The next step is to install the drain saddle or drain line adapter to the drain line. The saddle/adapter has to be placed above and as far away as possible from the dishwasher discharge and garbage disposal to protect your RO system from potential contamination and fouling.
Drill a 1/4″ hole into the top or the side of the drain line (never the bottom). Put the drain saddle in place and fix it with bolts. Be careful to not over tighten anything.
In step three, we install the inlet feed valve, which connects the RO system to the cold water line of the existing sink.
First, turn off both the cold and hot water supply. If the valves are inoperable, you have to shut off the whole water supply to your home. Next release the pressure in the water lines by opening the faucet. Then remove the tubing from the cold water valve and install the new feed valve. Make sure to turn the feed valve off.
Attach the cold water tubing back to the new valve and turn the cold and hot water supply back on.
You should place the storage tank within 10 feet of the drinking water faucet to not lose any significant pressure. And don’t forget that a tank can weigh up to 30 pounds when filled up to the top.
By the way: With many systems, the storage tank can also be placed on its side without affecting filtration performance. This comes in handy, if you lack sufficient space under your kitchen sink.
Before putting it in position, it is often advisable to wrap about 5 winds of Teflon or plumber’s tape around the threaded port on top, before attaching the tank valve or tank connector itself. The connector should thread on easily and only needs to be hand tight.
Now it’s time to install the RO module itself using the color coded tubing. Keep in mind that trimmed connections will maximize water flow rate. On the other hand, leaving some extra tubing will come in handy, if the system ever needs to be moved somewhere else.
Apart from this, there may be water residues in the tubes if the system was tested by the manufacturer, so keep a towel at hand to wipe it up.
As with the storage tank, many RO modules can be mounted both vertically and horizontally. When positioning, take into consideration that every once in a while you need to access the module for filter replacements and other maintenance tasks.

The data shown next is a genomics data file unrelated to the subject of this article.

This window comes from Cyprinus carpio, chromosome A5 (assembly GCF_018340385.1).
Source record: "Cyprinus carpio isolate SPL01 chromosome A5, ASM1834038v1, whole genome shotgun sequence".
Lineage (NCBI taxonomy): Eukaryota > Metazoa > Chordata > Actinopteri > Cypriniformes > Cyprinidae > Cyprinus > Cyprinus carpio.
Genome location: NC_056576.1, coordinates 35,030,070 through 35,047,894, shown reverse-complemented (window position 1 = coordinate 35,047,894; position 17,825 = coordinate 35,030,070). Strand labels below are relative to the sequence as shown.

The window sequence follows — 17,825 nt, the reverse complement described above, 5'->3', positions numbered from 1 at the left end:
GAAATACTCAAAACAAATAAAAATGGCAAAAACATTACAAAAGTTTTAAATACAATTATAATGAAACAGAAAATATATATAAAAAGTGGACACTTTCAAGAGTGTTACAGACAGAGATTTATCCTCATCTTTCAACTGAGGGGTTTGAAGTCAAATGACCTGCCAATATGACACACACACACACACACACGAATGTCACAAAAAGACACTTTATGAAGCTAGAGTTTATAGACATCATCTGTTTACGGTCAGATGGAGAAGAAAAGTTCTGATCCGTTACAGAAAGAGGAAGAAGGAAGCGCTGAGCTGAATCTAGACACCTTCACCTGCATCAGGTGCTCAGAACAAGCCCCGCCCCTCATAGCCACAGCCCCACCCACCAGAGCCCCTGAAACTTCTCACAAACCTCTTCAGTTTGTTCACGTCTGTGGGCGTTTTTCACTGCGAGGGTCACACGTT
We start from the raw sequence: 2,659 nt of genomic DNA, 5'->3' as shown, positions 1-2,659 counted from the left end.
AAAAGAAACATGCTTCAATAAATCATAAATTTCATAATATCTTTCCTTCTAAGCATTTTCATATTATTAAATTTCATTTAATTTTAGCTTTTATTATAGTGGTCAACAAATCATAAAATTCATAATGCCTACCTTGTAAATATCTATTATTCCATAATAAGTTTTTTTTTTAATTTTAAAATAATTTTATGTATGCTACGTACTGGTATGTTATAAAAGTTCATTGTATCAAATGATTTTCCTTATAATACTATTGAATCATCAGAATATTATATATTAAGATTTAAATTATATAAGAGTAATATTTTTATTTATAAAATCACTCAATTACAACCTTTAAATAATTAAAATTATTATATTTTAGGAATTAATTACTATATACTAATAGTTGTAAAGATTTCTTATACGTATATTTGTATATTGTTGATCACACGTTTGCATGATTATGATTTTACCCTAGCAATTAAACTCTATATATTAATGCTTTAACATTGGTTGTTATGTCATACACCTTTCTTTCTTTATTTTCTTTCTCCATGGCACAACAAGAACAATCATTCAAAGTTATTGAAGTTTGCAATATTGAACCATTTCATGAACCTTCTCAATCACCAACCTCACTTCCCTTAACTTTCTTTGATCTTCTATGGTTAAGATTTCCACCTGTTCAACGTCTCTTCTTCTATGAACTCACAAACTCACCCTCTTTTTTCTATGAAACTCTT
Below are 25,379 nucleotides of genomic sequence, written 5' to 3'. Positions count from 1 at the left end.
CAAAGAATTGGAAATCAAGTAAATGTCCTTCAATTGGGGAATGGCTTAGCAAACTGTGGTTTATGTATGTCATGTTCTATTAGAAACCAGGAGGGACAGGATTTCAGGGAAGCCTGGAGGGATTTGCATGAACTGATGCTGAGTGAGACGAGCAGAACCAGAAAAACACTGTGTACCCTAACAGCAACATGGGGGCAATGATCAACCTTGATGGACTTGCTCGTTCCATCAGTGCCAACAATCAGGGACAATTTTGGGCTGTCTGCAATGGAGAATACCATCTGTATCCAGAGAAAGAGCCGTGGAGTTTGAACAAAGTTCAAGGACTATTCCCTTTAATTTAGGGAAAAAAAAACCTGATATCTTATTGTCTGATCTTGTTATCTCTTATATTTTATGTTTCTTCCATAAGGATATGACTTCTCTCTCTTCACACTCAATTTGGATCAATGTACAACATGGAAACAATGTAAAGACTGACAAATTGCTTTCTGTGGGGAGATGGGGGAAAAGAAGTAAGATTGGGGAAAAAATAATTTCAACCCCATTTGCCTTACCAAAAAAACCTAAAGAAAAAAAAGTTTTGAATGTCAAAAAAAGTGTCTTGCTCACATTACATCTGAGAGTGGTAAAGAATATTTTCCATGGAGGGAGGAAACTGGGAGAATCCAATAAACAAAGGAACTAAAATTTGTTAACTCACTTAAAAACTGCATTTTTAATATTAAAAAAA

Once all the connections are made, place the different filters and the RO membrane into their housings according to the instructions provided. Usually, the first filter will be the sediment filter, followed by carbons filter(s), and lastly the membrane.
To put the membrane in place you have to remove the housing cap and carefully push the cylinder into the socket until completely in. Then put the housing cap back on.
Finally it’s time to start the system! Here is how:
It is recommended to flush a new RO system 2-3 times prior to use. Once you’ve done that, the installation is completed and your water is ready for drinking.
A large proportion of customers choose to install their RO system themselves. However, an even larger part prefers to turn to an expert, because these people are worried about not having the right tools and knowledge to complete the task.
If you, too, are in doubt about your manual skills, we recommend you to call a local plumber to do the installation for you.
How much the installation of an RO system costs, depends first and foremost on what kind of system you want to have installed. We distinguish between:
If you don’t already have a plumber in mind whom you trust, checking out local reviews online is a great starting point. Popular sites you can use are:
Furthermore, it is likely that you can save a lot of cash, if you talk to more than one plumber and let them know that you already have purchased a system, but need help with the installation. Ask for their expertise, references, and a cost estimate.
If you have any questions or thoughts about how to install an RO system, please don’t hesitate to leave a comment below!